This Article addresses the problem of preventing human rights violations abroad that result from the globalization of business. It specifically explores the challenge of improving labor standards in global value chains. The modern business has changed dramatically and has “gone global” in order to court foreign markets and secure resources, including labor. Familiar household names, such as Nike and Apple, have “outsourced” many of their functions to suppliers overseas. As multinational buyers, they dominate one end of the global value chain. At the opposite end of the value chain are the local managers and owners of the factories and workhouses where tablets are assembled, running shoes are made, and gowns are sown. These facilities are often the sites of serious human rights violations, such as forced labor and child labor. Some actors have attempted to rein in transnational corporate misconduct through litigation in domestic courts regarding the corporation’s actions abroad. However, after Kiobel v. Royal Dutch Petroleum, it is unclear how successful such strategies will prove in the future. This Article takes a different approach and focuses on preventing these human rights violations by improving labor practices in global value chains. Unfortunately, current approaches focus on encouraging better due diligence regarding the behavior of their suppliers. These approaches rely on auditing, monitoring, and disclosures and have dominated international (UN’s Protect, Respect, and Remedy Framework), national (Danish Act on Financial Statement), and sub-state (California’s Transparency in Supply Chains Act of 2010) efforts to combat human rights violations. However, this Article explains that these and similar efforts will have limited effects because of the problem of misaligned incentives between buyers and suppliers in global value chains. Suppliers have different business profiles, interests, and constraints compared to their multinational buyers. Therefore, conventional drivers for better labor practices that rely on reputational risks and consumer boycotts will not work for suppliers. Instead, public actors and other stakeholders must identify incentives that are appropriate for suppliers. Second, they must also adopt a reflexive law governance approach in order to transmit these incentives effectively in global value chains. This Article concludes by offering examples of strategies that public actors should adopt in order to prevent another Foxconn or Rana Plaza tragedy.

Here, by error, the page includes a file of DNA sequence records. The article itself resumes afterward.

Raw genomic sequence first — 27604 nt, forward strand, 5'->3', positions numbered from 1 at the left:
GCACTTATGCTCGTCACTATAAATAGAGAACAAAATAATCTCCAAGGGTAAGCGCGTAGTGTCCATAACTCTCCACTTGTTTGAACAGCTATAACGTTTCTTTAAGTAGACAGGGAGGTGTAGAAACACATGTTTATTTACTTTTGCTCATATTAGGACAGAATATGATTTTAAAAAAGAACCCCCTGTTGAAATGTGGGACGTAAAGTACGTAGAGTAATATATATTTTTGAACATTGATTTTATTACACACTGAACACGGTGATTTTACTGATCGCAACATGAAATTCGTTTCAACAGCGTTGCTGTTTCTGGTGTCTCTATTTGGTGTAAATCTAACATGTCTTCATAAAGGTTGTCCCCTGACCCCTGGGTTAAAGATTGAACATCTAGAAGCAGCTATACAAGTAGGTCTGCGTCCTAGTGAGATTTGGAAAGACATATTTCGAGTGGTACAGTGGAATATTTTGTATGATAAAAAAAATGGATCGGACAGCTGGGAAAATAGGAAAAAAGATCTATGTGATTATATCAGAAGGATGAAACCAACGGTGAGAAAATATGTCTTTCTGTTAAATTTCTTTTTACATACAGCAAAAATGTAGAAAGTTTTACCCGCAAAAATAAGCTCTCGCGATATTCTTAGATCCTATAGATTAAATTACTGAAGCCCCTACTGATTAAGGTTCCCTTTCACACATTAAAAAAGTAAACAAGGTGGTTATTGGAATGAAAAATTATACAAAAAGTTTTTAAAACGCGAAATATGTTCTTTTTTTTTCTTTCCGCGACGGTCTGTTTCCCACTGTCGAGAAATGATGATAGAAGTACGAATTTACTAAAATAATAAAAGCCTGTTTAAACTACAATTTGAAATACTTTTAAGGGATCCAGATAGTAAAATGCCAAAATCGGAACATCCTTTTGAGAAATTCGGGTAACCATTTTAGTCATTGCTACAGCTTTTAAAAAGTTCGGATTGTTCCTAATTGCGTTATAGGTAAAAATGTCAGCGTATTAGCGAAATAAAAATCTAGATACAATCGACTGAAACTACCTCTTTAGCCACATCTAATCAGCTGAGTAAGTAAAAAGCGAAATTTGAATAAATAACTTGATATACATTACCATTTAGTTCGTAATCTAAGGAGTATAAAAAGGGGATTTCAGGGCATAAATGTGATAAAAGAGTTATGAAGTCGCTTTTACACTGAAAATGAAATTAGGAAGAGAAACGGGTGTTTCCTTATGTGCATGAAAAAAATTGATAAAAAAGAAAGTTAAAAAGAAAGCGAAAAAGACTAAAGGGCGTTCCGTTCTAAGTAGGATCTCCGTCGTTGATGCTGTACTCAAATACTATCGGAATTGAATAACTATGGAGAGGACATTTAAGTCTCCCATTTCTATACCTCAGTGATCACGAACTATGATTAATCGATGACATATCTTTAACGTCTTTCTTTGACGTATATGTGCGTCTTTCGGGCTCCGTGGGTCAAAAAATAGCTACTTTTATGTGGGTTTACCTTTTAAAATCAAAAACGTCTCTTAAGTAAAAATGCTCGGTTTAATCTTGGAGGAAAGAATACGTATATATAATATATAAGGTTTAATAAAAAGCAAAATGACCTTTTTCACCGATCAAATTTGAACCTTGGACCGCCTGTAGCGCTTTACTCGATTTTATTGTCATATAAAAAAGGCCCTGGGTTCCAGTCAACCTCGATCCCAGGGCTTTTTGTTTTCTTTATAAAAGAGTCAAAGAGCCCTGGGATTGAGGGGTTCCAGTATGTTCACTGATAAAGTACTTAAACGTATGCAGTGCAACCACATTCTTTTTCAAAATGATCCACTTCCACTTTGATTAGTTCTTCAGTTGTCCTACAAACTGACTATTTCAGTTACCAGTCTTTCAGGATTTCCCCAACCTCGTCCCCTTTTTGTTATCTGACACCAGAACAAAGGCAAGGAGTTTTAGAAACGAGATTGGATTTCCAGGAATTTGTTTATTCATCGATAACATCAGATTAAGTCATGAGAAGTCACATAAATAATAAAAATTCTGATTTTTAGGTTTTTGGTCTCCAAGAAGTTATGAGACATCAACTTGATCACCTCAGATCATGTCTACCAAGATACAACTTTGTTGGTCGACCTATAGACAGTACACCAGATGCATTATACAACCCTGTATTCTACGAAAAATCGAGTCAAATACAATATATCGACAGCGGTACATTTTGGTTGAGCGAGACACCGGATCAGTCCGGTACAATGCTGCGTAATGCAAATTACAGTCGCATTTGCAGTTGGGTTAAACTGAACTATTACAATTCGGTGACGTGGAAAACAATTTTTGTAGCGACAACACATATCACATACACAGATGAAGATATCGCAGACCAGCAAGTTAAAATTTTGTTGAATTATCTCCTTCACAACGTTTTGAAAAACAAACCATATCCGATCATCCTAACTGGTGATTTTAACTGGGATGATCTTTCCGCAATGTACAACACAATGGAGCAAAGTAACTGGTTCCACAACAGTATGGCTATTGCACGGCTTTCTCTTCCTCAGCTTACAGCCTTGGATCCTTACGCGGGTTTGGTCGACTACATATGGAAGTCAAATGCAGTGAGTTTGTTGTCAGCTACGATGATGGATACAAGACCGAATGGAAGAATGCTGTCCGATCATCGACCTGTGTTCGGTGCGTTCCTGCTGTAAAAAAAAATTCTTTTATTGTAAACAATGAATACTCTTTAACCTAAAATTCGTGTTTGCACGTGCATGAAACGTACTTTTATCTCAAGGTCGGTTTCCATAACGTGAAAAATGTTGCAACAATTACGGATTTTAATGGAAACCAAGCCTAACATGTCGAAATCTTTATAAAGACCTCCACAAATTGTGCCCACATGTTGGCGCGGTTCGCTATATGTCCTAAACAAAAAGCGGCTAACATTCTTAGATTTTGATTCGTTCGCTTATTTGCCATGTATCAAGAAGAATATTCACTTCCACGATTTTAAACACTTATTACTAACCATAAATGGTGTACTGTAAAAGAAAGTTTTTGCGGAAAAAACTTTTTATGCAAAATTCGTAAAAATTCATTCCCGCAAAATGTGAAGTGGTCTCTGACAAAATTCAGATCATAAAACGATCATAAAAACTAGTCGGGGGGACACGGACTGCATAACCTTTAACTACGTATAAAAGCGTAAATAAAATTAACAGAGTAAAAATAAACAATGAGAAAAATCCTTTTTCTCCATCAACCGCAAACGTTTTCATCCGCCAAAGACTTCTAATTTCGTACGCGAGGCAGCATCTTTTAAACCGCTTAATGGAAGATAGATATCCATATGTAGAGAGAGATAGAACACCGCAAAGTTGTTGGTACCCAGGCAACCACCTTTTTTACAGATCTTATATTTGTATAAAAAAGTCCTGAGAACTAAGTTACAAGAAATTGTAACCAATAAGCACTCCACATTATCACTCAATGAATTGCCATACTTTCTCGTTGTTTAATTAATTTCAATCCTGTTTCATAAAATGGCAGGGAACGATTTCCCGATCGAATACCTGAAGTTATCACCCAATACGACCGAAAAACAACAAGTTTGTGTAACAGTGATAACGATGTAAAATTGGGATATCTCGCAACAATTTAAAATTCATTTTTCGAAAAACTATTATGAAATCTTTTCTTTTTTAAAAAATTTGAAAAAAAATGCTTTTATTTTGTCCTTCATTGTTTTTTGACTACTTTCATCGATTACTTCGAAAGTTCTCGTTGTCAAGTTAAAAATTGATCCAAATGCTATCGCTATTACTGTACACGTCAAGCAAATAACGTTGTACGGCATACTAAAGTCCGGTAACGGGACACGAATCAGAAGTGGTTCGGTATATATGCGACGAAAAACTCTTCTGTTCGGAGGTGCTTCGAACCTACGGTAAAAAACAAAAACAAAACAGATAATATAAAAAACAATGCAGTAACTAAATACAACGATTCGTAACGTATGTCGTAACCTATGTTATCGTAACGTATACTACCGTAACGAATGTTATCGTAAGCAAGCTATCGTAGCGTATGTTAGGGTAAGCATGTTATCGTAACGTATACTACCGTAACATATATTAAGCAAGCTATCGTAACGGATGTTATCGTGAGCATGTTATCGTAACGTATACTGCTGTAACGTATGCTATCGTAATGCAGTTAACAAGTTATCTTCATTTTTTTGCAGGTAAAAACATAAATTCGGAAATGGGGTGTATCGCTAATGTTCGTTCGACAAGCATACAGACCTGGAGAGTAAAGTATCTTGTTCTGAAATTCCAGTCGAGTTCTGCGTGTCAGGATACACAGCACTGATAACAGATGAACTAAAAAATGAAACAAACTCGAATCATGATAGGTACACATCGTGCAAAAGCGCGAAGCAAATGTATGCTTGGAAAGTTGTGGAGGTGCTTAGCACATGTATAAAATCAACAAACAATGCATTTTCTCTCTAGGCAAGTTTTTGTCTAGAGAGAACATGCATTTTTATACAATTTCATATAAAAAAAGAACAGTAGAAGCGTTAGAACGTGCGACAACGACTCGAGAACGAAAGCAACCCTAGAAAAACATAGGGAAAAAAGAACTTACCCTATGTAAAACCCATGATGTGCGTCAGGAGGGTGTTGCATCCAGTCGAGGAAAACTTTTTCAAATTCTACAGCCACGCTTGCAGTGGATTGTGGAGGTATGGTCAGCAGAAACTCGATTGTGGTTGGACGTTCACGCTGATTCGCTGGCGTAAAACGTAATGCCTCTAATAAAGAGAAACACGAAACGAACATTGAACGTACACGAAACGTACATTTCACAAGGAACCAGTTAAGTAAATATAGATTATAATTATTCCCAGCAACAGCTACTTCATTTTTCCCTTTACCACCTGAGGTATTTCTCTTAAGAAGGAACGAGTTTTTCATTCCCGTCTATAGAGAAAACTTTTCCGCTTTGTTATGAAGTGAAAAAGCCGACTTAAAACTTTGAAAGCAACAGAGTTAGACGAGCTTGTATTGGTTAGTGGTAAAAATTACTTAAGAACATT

Outsourcing Corporate Accountability,
89 Wash. L. Rev.
Available at: https://digitalcommons.law.uw.edu/wlr/vol89/iss3/4